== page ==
What is Content marketing strategy?
The content marketing strategy looks at the “where” questions. Where are you going to market the content that you created?
As we have already defined who is the target of the content in our User Persona blog.
The purpose of Content marketing is to generate an audience that will convert and be profitable for the business.
But to achieve that you need a solid content market strategy to achieve your goals
Content marketing strategy focuses on the People-aligned components.
- Goals – A good content marketing strategy will look into the objectives of the content strategy. What will the content achieve? Sales, Traffic, Leads? The content marketing strategy has to clearly state this.
- User Persona – A good content marketing strategy will approach this in planning how to generate user persona information.
- Content Audit – The content audit is one monster that content marketers fear; it is a time-consuming process and is done once or twice a year.
- UVP – You must know what sets you apart from your competition, so you can create a content strategy for content that displays this quality.
- Measure – Since content is a means, it has to be measured and amplified. Measure the effects of the content through data and conversations with existing customers.
- Organizational changes – The new content marketing strategy should dig into the history of the company in order to map out its future, when using the content.
- Change in inevitable – Content Marketing Strategy should be considered as preparing content that will bring about changes in the target audience.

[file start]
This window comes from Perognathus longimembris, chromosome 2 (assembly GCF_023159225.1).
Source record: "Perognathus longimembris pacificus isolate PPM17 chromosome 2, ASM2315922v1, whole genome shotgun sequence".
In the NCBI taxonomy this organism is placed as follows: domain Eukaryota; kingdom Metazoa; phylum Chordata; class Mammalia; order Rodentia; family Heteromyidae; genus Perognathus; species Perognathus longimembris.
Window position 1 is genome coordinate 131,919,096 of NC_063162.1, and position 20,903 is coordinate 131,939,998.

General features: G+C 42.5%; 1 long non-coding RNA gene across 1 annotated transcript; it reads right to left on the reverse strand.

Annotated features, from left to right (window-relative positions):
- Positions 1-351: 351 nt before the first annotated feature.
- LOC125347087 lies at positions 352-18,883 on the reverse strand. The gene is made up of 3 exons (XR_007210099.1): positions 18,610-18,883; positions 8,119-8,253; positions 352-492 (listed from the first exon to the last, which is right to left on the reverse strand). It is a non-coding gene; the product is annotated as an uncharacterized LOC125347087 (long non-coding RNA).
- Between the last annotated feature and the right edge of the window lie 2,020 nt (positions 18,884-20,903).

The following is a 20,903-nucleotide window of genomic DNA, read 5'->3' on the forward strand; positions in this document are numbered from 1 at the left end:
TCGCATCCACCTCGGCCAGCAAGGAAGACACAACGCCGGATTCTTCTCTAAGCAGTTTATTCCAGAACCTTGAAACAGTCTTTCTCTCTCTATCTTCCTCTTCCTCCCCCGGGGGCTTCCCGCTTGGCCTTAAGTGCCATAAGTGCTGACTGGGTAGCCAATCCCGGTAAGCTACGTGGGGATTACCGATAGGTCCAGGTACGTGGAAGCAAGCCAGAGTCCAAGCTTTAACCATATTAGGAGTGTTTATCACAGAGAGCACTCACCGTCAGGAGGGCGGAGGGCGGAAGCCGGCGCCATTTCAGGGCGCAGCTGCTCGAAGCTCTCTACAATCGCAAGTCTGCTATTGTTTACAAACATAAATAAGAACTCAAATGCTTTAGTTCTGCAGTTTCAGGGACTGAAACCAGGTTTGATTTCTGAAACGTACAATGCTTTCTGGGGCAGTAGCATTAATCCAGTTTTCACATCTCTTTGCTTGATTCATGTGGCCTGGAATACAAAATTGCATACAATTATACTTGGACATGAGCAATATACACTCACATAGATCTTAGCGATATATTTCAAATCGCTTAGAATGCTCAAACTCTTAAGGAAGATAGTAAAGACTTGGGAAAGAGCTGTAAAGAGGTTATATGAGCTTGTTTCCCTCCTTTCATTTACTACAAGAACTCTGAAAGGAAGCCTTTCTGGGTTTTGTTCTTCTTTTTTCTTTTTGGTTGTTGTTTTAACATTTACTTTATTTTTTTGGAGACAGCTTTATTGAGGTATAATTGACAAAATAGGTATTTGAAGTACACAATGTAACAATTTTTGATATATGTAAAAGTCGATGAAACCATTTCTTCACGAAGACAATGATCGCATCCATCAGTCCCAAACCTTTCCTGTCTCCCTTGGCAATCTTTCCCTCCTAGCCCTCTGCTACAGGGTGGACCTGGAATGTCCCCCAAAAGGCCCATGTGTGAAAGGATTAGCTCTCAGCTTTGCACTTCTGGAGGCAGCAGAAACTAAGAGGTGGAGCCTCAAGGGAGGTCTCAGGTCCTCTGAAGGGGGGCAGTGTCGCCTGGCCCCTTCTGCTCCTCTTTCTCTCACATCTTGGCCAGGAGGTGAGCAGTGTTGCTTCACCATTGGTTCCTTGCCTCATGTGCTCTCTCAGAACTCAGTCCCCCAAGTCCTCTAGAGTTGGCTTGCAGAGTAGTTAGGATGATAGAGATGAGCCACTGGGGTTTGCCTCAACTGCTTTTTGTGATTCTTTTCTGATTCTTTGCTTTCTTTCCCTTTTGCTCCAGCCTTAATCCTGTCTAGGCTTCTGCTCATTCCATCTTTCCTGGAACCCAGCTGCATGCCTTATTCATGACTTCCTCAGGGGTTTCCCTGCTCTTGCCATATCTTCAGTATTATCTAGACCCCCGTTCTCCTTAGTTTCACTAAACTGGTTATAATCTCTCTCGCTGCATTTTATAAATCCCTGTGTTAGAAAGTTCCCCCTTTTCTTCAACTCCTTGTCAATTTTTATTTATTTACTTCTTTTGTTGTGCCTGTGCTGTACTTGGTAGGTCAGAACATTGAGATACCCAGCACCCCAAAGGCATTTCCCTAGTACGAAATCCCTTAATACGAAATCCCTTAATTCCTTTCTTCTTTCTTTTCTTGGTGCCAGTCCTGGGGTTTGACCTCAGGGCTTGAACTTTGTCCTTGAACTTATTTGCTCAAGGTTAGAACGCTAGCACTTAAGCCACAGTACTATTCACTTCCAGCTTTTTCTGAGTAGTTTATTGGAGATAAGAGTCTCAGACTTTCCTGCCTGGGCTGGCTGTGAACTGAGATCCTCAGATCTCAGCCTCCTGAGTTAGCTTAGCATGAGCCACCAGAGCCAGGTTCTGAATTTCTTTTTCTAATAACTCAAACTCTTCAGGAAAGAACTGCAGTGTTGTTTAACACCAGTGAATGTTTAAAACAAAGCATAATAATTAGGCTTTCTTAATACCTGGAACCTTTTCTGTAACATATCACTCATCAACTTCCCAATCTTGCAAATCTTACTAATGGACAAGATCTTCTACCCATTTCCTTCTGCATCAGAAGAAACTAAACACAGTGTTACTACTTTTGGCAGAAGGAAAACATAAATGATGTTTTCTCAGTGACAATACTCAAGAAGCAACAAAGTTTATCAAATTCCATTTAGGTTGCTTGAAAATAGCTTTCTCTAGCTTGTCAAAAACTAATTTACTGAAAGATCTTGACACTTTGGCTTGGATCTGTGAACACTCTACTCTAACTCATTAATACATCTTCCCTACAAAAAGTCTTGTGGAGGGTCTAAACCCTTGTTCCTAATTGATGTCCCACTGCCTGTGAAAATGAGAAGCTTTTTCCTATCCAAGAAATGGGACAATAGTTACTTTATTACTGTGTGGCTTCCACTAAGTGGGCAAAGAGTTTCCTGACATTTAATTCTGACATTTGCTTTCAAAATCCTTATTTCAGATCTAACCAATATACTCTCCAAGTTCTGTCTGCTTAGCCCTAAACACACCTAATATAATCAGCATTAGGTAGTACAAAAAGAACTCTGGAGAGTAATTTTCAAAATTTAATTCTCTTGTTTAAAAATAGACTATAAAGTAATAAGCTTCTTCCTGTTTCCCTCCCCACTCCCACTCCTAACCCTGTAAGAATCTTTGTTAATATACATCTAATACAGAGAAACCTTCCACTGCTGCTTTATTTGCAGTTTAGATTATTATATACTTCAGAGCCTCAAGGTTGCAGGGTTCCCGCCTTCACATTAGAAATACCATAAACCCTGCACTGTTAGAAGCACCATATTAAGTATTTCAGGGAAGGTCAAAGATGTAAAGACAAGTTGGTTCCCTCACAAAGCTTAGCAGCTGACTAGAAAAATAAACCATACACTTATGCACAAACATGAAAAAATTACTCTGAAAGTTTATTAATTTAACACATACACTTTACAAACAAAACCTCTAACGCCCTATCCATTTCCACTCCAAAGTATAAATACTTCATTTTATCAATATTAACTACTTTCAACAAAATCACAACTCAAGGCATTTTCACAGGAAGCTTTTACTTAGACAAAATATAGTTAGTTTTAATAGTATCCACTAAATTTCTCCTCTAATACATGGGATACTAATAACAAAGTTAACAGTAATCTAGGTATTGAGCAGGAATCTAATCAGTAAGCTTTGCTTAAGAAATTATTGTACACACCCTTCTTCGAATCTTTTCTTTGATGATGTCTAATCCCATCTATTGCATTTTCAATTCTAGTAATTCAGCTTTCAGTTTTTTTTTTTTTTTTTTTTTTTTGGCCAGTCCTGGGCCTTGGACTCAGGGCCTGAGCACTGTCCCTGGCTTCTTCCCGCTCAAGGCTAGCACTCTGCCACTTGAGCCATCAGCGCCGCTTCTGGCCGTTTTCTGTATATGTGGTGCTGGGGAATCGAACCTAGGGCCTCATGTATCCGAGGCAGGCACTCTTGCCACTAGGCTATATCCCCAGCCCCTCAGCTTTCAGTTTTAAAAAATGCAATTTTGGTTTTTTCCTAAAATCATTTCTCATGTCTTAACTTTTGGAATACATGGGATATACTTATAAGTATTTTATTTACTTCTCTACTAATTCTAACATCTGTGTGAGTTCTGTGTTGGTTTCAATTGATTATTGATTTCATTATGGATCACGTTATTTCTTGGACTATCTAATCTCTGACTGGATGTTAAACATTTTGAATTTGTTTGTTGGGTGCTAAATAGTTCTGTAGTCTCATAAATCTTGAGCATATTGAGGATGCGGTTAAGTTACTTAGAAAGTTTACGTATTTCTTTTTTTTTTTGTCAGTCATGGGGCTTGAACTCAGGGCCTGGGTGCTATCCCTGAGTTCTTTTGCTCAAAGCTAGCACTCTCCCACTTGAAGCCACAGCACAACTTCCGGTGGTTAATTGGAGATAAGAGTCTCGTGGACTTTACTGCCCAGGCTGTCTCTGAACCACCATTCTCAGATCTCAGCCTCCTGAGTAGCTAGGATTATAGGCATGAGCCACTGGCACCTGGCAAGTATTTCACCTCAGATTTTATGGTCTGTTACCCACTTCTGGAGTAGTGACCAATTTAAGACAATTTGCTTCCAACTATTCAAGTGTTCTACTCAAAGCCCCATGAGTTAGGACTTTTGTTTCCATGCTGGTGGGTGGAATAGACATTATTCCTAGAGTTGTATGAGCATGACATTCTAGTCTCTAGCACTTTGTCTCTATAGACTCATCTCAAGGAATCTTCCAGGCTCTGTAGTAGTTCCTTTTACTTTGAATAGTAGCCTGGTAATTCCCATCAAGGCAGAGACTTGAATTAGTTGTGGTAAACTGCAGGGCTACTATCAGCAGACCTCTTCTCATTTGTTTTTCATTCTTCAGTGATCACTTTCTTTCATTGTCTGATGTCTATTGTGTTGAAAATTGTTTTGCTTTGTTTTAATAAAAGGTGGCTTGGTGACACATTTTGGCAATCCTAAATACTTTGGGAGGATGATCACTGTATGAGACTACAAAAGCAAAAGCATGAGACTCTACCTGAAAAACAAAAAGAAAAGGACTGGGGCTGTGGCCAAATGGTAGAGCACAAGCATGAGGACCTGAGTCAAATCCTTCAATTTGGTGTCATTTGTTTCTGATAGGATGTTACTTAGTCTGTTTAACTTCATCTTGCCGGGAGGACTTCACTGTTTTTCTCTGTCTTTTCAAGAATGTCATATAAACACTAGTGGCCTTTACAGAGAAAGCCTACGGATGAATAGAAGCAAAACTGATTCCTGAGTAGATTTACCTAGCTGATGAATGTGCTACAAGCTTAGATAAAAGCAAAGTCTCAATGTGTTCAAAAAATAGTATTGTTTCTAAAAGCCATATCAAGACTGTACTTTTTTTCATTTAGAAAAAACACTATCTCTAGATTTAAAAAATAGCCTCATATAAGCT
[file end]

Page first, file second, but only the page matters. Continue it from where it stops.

- Publication of content – You must define what content will be published on what social media channels. Who will manage and maintain the content on a day-to-day basis, or other time periods? Which tools will be used and who are the best people to publish the content.
- Content Calendar – This will help you stay focused on what content will be published on what social media platform.
The core issue here is getting a statement from which the rest of the content creation team can work from.
When the whole team is working from the core content marketing strategy, the business is optimized for getting the results that the content is aimed at (The objectives of the content)
The content marketing strategy has to be flexible, given the different personas that it is targeted at.
Most companies come up with more than two content marketing strategies, based on the number of personas it is targeted at.
According to Neil Patel, a respected authority on content marketing, the search traffic on his site almost tripled, when he created guides that had their own SEPARATE landing pages. The content marketing strategy was to give a DIFFERENT landing page for a specific target user persona.
This was a great content marketing strategy.
1. Setting the goals of a content marketing strategy
Gone are the days when you only needed to regularly post on social media in order to get customers. Gone are the days when you only needed to update information on your website in a few months.
According to the Content Marketing Institute, 53% of businesses have a documented content marketing strategy, and they are flourishing in their respective niches.
Even if they are sometimes competitors, their strategy targets different personas and therefore they do not clash.
It is crucial that you have a content marketing strategy before a content strategy.
The purpose of the content marketing strategy is to inform the content strategy.
If you are to have a useful content marketing strategy, then you have to define the goals that it addresses.